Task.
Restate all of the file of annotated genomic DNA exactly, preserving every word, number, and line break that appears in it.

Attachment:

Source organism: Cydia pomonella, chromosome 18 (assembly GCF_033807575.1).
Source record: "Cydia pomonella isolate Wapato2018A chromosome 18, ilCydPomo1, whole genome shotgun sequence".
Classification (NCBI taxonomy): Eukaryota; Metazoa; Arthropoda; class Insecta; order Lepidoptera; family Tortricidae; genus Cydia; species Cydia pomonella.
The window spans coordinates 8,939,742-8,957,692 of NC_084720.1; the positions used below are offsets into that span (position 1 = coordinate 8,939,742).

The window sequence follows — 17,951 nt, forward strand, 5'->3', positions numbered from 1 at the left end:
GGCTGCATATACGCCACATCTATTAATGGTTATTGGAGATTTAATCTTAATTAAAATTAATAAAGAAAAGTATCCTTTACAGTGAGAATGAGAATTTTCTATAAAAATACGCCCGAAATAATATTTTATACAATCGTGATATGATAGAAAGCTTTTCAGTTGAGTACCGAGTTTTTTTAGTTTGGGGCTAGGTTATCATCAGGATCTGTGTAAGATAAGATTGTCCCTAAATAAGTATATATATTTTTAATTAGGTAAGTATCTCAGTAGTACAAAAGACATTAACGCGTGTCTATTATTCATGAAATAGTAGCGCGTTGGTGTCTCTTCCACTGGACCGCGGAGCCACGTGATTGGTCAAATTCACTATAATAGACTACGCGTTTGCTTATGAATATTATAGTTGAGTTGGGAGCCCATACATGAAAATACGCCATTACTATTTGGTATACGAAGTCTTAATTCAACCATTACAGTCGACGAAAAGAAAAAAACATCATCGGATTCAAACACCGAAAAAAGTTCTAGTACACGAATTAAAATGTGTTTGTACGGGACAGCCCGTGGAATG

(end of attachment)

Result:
Source organism: Cydia pomonella, chromosome 18 (assembly GCF_033807575.1).
Source record: "Cydia pomonella isolate Wapato2018A chromosome 18, ilCydPomo1, whole genome shotgun sequence".
Classification (NCBI taxonomy): Eukaryota; Metazoa; Arthropoda; class Insecta; order Lepidoptera; family Tortricidae; genus Cydia; species Cydia pomonella.
The window spans coordinates 8,939,742-8,957,692 of NC_084720.1; the positions used below are offsets into that span (position 1 = coordinate 8,939,742).

The window sequence follows — 17,951 nt, forward strand, 5'->3', positions numbered from 1 at the left end:
GGCTGCATATACGCCACATCTATTAATGGTTATTGGAGATTTAATCTTAATTAAAATTAATAAAGAAAAGTATCCTTTACAGTGAGAATGAGAATTTTCTATAAAAATACGCCCGAAATAATATTTTATACAATCGTGATATGATAGAAAGCTTTTCAGTTGAGTACCGAGTTTTTTTAGTTTGGGGCTAGGTTATCATCAGGATCTGTGTAAGATAAGATTGTCCCTAAATAAGTATATATATTTTTAATTAGGTAAGTATCTCAGTAGTACAAAAGACATTAACGCGTGTCTATTATTCATGAAATAGTAGCGCGTTGGTGTCTCTTCCACTGGACCGCGGAGCCACGTGATTGGTCAAATTCACTATAATAGACTACGCGTTTGCTTATGAATATTATAGTTGAGTTGGGAGCCCATACATGAAAATACGCCATTACTATTTGGTATACGAAGTCTTAATTCAACCATTACAGTCGACGAAAAGAAAAAAACATCATCGGATTCAAACACCGAAAAAAGTTCTAGTACACGAATTAAAATGTGTTTGTACGGGACAGCCCGTGGAATG